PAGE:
Island 13 & Reelfoot Lake (Lake County, TN)
Macedonia Bottoms Heronry (Gibson County, TN)
Tennessee summers are horrible - hot, and even worse, overly humid. But when you're birding and having fun, you hardly notice it. And that's how it was today.
Ruben Stoll, Victor Stoll, Alan Troyer, my dad (he wasn't birding), my brother Nolan, and I spent the morning at Island 13 at the Northwest corner of the state. Bank Swallows and American White Pelicans were by the hundreds, and Mississippi Kites - by the dozens. I definitely did not expect to find myself driving a four-wheeler while we were out there, but well, that's what happened. It was my first time to drive one (and bird from one), and I honestly could have driven it all day! However, when my brother started driving, I pretty much started screaming. :0
Shorebirds were our main target for the day, and we flushed several peeps as we rode along the river. It was only on the main island (Island 13) that we were able to give them a positive ID. Our eyes immediately landed on the larger-headed bird - a Western Sandpiper - then checked the other birds - both Least and Semipalmated Sandpipers. They were very close and wonderful to observe. We continued and found an adult Sanderling with some hints of previous breeding plumage. Nearby, a Spotted Sandpiper in complete breeding plumage bobbed on the shore. And of course, I can't forget to mention the noisy Least Terns which continuously fished in the mirky water.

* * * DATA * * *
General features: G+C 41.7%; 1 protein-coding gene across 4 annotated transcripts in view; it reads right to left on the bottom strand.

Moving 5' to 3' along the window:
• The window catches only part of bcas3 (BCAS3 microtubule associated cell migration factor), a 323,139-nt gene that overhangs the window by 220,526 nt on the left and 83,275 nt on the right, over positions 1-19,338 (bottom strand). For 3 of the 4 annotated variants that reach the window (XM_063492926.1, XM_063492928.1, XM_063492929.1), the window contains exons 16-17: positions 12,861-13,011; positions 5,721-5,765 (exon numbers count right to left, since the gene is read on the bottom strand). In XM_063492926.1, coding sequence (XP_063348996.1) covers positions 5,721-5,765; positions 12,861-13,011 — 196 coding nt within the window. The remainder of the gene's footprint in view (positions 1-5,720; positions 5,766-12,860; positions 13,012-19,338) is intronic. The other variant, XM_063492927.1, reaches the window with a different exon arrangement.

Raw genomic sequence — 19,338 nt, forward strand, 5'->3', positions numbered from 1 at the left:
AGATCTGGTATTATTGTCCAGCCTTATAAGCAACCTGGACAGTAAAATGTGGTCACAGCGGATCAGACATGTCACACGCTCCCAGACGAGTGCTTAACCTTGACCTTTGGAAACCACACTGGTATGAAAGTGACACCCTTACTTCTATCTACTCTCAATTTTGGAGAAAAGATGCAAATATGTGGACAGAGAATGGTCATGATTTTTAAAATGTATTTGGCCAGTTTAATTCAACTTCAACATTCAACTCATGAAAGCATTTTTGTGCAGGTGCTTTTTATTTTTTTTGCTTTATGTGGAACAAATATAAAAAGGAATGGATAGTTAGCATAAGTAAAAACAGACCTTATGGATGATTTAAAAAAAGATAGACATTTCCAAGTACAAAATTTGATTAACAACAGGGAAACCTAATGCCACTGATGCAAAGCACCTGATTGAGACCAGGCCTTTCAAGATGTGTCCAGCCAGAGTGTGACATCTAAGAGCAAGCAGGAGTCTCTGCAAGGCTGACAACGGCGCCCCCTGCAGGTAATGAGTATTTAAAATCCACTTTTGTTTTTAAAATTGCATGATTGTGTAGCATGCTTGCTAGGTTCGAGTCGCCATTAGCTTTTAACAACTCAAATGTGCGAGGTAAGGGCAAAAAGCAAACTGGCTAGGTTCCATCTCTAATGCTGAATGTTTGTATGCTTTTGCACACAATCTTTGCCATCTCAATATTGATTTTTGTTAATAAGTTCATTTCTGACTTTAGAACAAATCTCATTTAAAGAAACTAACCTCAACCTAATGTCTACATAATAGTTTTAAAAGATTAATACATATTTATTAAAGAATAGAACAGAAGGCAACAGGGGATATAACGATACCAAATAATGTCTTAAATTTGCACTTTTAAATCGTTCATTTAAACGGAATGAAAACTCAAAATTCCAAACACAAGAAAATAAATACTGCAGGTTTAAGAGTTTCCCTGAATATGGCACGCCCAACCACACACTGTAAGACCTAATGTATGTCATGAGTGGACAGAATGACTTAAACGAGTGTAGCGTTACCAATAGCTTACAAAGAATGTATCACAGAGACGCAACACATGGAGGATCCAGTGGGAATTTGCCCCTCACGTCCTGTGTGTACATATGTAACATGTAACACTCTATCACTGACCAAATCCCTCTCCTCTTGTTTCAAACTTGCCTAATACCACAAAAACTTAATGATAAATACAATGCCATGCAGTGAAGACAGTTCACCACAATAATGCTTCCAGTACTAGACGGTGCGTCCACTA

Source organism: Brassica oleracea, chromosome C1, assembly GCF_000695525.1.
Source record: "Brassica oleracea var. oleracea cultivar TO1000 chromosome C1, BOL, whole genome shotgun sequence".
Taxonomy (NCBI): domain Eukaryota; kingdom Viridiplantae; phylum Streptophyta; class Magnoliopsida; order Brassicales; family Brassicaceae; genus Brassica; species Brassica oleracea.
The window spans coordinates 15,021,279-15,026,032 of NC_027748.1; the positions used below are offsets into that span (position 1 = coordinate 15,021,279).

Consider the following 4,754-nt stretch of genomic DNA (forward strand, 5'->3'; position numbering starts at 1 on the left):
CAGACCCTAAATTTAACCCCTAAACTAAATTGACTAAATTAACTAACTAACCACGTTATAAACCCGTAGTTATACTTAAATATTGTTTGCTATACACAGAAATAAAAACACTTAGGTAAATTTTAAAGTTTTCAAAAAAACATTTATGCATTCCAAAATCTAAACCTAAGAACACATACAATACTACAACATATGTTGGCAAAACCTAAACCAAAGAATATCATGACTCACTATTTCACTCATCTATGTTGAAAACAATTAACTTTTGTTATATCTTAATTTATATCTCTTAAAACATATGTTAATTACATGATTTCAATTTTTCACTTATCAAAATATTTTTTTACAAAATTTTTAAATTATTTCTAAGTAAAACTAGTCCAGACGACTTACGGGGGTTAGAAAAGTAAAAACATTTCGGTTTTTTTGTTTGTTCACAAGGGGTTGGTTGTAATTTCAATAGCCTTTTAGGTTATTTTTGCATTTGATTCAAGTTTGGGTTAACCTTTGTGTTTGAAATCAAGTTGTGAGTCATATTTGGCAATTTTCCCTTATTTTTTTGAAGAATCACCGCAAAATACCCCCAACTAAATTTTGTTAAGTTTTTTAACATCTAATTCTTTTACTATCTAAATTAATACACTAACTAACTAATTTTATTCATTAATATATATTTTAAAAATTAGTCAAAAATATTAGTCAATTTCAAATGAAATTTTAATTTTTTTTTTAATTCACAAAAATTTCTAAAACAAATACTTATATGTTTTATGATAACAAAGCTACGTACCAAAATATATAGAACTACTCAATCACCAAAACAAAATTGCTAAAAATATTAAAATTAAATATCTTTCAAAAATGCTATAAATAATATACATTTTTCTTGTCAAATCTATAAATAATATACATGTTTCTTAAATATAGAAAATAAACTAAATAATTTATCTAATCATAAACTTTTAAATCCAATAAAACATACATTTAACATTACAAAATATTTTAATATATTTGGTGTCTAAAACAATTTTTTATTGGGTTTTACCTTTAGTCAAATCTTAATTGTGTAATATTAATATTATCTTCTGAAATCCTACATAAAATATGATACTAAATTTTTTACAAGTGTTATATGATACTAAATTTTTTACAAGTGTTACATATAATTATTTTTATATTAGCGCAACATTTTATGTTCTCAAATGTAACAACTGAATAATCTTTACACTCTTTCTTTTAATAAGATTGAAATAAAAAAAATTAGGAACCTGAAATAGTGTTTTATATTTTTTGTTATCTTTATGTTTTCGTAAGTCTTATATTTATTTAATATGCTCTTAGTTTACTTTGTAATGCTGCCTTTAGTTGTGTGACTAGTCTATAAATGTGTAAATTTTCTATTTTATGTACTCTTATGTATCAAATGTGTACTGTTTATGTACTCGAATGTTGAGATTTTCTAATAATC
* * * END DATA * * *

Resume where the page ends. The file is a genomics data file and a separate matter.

Next we went to a section of Reelfoot Lake in search of Least Bitterns. Here I rode in a kayak for the first time (by myself, actually), all the while praying that I wouldn't flip into the water! But despite our efforts, we never heard or saw any Least Bitterns.
Our final stop as a group was at the Macedonia Bottoms Heronry in Gibson County. Anhingas had been reported here previously, and it would be a lifer for Nolan and I. We parked along the road, waiting for them to fly over, and we would have waited for hours had Victor and Alan not gotten in the kayaks and found one actually visible from land. So we drove over to where they were, and sure enough, a female Anhinga was perched in a bare Bald Cypress preening.
We parted ways, and Dad, Nolan, and I went to the Tennessee NWR - Duck River Unit to look for a previously reported Wood Stork. We were pretty much on a race to beat the dark and unfortunately came up empty.
But overall, we had an incredibly long, fun, and hot day! So fun that I forgot to take photos! Oh well...
View my eBird checklist for Island 13 here.
View my eBird checklist for Reelfoot Lake here.
View my eBird checklist for Macedonia Bottoms Heronry here.
View my eBird checklist for Duck River here.